A charity whose members have been forced into self-isolation by the coronavirus pandemic has received a welcome boost with a £500 donation from Tamworth Co-op shoppers.
Customers of the fashion outlet in the former department store raised the money by handing over the value of their dividends to the SPIN (Special People in Need) group.
The cash from the co-operative society’s Community Dividend Fund scheme will pay for a special outing for the disabled and others with learning difficulties including autism and Down’s syndrome.
Philip White, non-food administration manager at the Tamworth Co-op fashion outlet in Colehill, said it was good to see the money going to such a worthy cause.
“I’m so pleased that this donation will bring some cheer to SPIN members in these challenging times. Once the current restrictions are lifted, I’m sure they will appreciate more than ever the joy of a day out.”
Sylvia Geldard, a senior leader with the organisation, described the grant as ‘fantastic’, saying it would help lift the spirits of members who have been confined in their homes because of the lockdown.
“Many of our members have underlying health conditions which could affect them adversely if they were to catch the virus, and so they have had to self-isolate. A lot of them don’t understand why we are not open at the moment and keep asking if they can go back next week. It’s been very difficult for them, especially those with autism who have a fixed way of doing things. For them, the idea of social distancing is alien. So to have this funding now is such good news. We’re so grateful to the shoppers and Tamworth Co-op for their generosity.”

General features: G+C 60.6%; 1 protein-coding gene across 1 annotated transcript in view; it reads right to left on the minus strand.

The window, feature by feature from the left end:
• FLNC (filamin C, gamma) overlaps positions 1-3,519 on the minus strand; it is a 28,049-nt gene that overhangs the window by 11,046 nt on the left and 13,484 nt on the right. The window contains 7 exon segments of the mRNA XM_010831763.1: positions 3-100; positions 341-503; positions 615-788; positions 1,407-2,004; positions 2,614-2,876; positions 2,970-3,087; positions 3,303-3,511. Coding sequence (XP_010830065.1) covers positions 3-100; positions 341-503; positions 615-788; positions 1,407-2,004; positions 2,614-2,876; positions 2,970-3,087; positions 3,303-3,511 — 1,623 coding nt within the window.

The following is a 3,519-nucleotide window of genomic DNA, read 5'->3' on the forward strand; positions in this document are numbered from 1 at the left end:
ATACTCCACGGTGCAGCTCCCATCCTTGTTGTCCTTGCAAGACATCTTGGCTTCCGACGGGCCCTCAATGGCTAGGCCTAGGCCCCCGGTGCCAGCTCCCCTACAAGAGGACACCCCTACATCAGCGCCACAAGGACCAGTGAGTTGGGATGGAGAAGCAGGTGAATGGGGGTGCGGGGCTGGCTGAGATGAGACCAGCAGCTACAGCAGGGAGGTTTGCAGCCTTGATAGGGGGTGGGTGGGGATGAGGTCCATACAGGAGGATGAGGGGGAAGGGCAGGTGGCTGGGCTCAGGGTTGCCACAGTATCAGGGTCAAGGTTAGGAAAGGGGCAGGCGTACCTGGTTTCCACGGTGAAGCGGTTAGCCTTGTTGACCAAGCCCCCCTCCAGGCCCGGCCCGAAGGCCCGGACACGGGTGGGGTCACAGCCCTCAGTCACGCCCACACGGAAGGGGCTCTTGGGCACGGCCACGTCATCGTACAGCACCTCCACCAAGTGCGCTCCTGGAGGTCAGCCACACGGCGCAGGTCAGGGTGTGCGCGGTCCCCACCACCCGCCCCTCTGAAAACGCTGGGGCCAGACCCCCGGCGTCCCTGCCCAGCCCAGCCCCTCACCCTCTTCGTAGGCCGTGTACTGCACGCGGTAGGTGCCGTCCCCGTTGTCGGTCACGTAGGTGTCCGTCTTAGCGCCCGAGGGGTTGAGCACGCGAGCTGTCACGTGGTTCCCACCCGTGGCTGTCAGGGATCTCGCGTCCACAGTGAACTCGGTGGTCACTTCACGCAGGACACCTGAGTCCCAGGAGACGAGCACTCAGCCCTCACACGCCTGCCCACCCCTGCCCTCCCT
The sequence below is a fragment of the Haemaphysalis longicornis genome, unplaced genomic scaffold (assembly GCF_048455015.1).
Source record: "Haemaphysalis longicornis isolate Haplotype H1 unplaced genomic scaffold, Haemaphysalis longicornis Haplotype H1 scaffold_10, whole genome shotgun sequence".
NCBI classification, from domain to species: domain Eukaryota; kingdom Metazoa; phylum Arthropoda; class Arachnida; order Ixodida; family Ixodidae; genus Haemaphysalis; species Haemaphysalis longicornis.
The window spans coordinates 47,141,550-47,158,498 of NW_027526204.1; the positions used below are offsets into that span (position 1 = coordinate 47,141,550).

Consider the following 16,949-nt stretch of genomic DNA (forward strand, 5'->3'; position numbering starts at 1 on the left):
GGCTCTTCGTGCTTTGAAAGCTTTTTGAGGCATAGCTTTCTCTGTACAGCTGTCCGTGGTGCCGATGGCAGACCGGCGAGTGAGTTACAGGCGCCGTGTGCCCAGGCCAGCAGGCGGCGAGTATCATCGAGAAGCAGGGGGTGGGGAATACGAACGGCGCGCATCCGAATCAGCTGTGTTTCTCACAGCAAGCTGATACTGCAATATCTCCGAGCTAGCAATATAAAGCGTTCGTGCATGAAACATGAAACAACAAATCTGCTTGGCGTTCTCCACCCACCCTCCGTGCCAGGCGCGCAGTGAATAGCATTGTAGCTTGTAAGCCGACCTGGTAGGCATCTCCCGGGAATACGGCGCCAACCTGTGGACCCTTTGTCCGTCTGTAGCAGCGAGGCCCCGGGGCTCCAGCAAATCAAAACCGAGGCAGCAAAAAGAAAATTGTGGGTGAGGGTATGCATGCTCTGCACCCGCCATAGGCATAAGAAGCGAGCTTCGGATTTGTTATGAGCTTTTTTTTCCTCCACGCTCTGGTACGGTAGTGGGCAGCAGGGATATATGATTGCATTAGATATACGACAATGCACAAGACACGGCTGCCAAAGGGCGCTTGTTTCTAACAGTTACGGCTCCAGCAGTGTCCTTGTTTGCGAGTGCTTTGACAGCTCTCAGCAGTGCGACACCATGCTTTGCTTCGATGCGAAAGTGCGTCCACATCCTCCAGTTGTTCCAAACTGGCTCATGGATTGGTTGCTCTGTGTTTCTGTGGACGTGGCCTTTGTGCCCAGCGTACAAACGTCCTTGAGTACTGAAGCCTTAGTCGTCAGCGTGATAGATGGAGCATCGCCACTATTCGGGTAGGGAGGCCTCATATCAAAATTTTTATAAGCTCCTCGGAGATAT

SPIN was formed in 1988 by a group of parents and carers of young people with special needs who formed a support network and met regularly to take part in activities. Since then it has evolved into a busy social club, with up to 100 members aged 14 and over from a wide area around Tamworth.
They usually meet every Wednesday evening during term-time at The Coton Centre in Comberford Road, where they can socialise over a game of pool and a range of other activities, supervised by qualified youth workers and volunteers, including crafts, drawing, table games, football, table tennis and curling. There is also a tuck shop and internally certificated life skills courses are run from time to time. Adult members meet at St John’s Rooms in John Street once a week for a chat and a coffee with the option to take up craft and artwork. In addition, there is an annual Prom, which had to be cancelled this year, a Summer Activity Week where members learn about personal safety and first aid, while also enjoying crafts and sports, and a Christmas party. They are also taken bowling.
SPIN secretary Lindsey Thompson said: “The money will be put towards a special event for our members. We were going to use it towards either our Prom or Summer Activity Week, but this is not possible in the present situation, but we will organise something for them later in the year if things get back to normal.”